You may want to outsource some customer service functions because they are not core competencies. Possibly they do not fall within the scope of what you do as an organization. Think about call centers at which customer inquiries are handled by outsourced employees rather than internal staff. This can be especially beneficial when managing large volumes of calls.

Business strategy: 

Some organizations choose to outsource because it allows them greater flexibility in terms of how they create value through their own products or services. Such can be achieved while maintaining control over critical functions such as logistics or manufacturing processes. This might make sense if there are economies of scale related specifically to certain business areas. Such areas may possibly not be exploited sufficiently by smaller firms without sacrificing agility in other areas. For instance, R&D tends not to benefit from economies of scale “due to difficulties associated with coordinating activities across multiple sites.” 

Outsourced jobs are very likely to come back (onshore) eventually

Offshoring can be a threat to the economy if not managed correctly. The outsourcing process involves finding cheaper labor rates in countries such as India and China. However, this strategy can damage your company’s reputation. The strategy may also harm your company’s ability to compete with other companies that have already offshored their operations. Companies that outsource must also deal with cultural differences and language barriers, which may make communication between employees difficult at best or impossible at worst.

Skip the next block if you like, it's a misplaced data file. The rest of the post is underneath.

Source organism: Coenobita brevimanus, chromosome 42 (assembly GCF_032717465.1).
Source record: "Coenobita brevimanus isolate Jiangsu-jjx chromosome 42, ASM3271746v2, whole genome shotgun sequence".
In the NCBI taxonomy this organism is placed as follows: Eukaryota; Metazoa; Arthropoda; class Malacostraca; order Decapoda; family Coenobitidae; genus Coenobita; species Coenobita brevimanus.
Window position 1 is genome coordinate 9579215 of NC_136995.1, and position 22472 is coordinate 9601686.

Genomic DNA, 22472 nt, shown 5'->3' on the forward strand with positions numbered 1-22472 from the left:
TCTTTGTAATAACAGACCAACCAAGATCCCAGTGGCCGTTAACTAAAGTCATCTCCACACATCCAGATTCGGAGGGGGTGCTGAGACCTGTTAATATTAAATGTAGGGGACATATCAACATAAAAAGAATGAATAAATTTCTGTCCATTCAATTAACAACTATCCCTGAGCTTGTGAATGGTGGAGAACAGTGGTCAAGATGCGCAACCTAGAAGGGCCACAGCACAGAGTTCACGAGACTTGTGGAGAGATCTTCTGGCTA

When it comes down to it, and if not managed correctly, offshoring will put your business at risk. It could lower productivity levels among both managers and workers alike. You may also lose time due to inefficient communications and processes within your organization. Such may arise frequently as a result of these issues. In such a case, no money saved by outsourcing will replace what you have forfeited financially!

Outsourcing is the same as offshoring

When you hear the word ‘outsourcing’ you might think of a business hiring a third party to perform functions such as accounting or payroll. When you hear the word ‘offshoring’ this can conjure up images of outsourcing labor and services to another country. The end could be to save money on labor costs or for any of several other reasons. Although these two terms are often used interchangeably, they refer to two different actions:

Outsourcing occurs when a business hires another company or person—often abroad—to perform some type of work on its behalf;
Offshoring is a specific type of outsourcing in which an organization transfers part or all of its operations outside its home market (or domestic area).

Conclusion

Offshoring involves contracting a business process to an external service provider outside the home country. Conversely, outsourcing involves contracting a business process to an external service provider within the home country.

The goal of outsourcing is to improve efficiency through specialization and scale

The key takeaway here is that offshoring and outsourcing are two distinct processes. While both involve sending work to an external service provider outside the home country, there are some important differences between them. It is important to be aware of these differences so that you can make informed decisions about whether or not to either outsource or offshore your business process.